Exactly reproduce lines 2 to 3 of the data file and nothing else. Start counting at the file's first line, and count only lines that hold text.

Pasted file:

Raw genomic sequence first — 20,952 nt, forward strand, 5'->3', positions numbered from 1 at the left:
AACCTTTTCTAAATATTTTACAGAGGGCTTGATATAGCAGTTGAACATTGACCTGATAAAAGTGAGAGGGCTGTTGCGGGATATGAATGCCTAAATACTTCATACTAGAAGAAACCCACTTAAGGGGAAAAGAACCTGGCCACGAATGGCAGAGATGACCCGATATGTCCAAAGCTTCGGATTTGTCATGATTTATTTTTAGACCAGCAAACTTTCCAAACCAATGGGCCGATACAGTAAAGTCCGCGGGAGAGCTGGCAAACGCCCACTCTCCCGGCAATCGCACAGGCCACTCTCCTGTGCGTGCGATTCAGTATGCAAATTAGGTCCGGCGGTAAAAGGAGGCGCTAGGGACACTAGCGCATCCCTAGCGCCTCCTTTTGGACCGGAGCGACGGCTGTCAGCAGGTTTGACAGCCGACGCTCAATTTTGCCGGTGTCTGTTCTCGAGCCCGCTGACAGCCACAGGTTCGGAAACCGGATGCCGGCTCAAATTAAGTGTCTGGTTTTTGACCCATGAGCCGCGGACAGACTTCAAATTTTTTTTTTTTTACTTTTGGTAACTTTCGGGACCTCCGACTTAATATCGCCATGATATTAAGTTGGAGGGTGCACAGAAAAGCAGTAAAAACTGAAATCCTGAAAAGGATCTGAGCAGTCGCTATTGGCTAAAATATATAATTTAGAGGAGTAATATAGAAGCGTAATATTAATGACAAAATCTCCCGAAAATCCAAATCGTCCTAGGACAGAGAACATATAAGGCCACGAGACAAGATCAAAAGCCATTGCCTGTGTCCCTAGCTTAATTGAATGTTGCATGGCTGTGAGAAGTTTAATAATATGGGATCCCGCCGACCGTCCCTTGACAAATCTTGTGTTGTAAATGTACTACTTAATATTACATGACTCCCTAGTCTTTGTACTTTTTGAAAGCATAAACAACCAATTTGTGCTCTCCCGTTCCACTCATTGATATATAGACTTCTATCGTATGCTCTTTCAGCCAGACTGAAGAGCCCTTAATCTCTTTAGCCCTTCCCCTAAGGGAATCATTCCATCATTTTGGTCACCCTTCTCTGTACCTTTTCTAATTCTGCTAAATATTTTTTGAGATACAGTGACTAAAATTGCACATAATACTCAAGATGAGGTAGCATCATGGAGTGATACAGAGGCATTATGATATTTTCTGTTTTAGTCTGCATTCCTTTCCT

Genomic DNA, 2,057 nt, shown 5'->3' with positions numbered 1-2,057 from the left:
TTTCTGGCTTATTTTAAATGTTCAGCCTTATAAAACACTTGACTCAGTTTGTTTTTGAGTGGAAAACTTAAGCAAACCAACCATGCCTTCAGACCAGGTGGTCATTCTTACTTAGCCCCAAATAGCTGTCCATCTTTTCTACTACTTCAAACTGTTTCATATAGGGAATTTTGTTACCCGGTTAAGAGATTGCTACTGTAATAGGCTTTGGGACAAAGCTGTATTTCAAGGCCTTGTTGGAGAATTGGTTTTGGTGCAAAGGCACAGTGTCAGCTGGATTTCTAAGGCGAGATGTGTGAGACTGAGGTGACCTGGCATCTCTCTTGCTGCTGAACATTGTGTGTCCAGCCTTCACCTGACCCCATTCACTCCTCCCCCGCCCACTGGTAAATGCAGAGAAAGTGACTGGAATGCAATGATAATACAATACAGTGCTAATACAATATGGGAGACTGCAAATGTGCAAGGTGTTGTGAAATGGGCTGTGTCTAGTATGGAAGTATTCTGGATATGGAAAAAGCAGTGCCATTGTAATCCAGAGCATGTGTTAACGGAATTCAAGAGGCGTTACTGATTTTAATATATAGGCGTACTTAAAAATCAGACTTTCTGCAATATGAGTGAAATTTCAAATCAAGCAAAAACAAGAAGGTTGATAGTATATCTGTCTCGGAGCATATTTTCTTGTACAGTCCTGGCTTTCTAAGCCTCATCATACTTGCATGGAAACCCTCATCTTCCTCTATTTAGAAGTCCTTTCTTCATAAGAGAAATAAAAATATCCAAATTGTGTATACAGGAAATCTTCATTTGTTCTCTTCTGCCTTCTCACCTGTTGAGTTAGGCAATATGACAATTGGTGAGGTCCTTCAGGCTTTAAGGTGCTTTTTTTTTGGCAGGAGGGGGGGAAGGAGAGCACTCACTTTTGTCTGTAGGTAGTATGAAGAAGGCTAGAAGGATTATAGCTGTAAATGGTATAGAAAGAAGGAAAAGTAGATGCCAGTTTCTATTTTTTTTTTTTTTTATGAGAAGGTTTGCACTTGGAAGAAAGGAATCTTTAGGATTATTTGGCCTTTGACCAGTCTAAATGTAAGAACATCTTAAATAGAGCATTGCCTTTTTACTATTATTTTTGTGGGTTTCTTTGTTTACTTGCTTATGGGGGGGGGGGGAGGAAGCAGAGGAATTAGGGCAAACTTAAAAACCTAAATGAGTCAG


AACCTTTTCTAAATATTTTACAGAGGGCTTGATATAGCAGTTGAACATTGACCTGATAAAAGTGAGAGGGCTGTTGCGGGATATGAATGCCTAAATACTTCATACTAGAAGAAACCCACTTAAGGGGAAAAGAACCTGGCCACGAATGGCAGAGATGACCCGATATGTCCAAAGCTTCGGATTTGTCATGATTTATTTTTAGACCAGCAAACTTTCCAAACCAATGGGCCGATACAGTAAAGTCCGCGGGAGAGCTGGCAAACGCCCACTCTCCCGGCAATCGCACAGGCCACTCTCCTGTGCGTGCGATTCAGTATGCAAATTAGGTCCGGCGGTAAAAGGAGGCGCTAGGGACACTAGCGCATCCCTAGCGCCTCCTTTTGGACCGGAGCGACGGCTGTCAGCAGGTTTGACAGCCGACGCTCAATTTTGCCGGTGTCTGTTCTCGAGCCCGCTGACAGCCACAGGTTCGGAAACCGGATGCCGGCTCAAATTAAGTGTCTGGTTTTTGACCCATGAGCCGCGGACAGACTTCAAATTTTTTTTTTTTTACTTTTGGTAACTTTCGGGACCTCCGACTTAATATCGCCATGATATTAAGTTGGAGGGTGCACAGAAAAGCAGTAAAAACTGAAATCCTGAAAAGGATCTGAGCAGTCGCTATTGGCTAAAATATATAATTTAGAGGAGTAATATAGAAGCGTAATATTAATGACAAAATCTCCCGAAAATCCAAATCGTCCTAGGACAGAGAACATATAAGGCCACGAGACAAGATCAAAAGCCATTGCCTGTGTCCCTAGCTTAATTGAATGTTGCATGGCTGTGAGAAGTTTAATAATATGGGATCCCGCCGACCGTCCCTTGACAAATCTTGTGTTGTAAATGTACTACTTAATATTACATGACTCCCTAGTCTTTGTACTTTTTGAAAGCATAAACAACCAATTTGTGCTCTCCCGTTCCACTCATTGATATATAGACTTCTATCGTATGCTCTTTCAGCCAGACTGAAGAGCCCTTAATCTCTTTAGCCCTTCCCCTAAGGGAATCATTCCATCATTTTGGTCACCCTTCTCTGTACCTTTTCTAATTCTGCTAAATATTTTTTGAGATACAGTGACTAAAATTGCACATAATACTCAAGATGAGGTAGCATCATGGAGTGATACAGAGGCATTATGATATTTTCTGTTTTAGTCTGCATTCCTTTCCT

Genomic DNA, 2,057 nt, shown 5'->3' with positions numbered 1-2,057 from the left: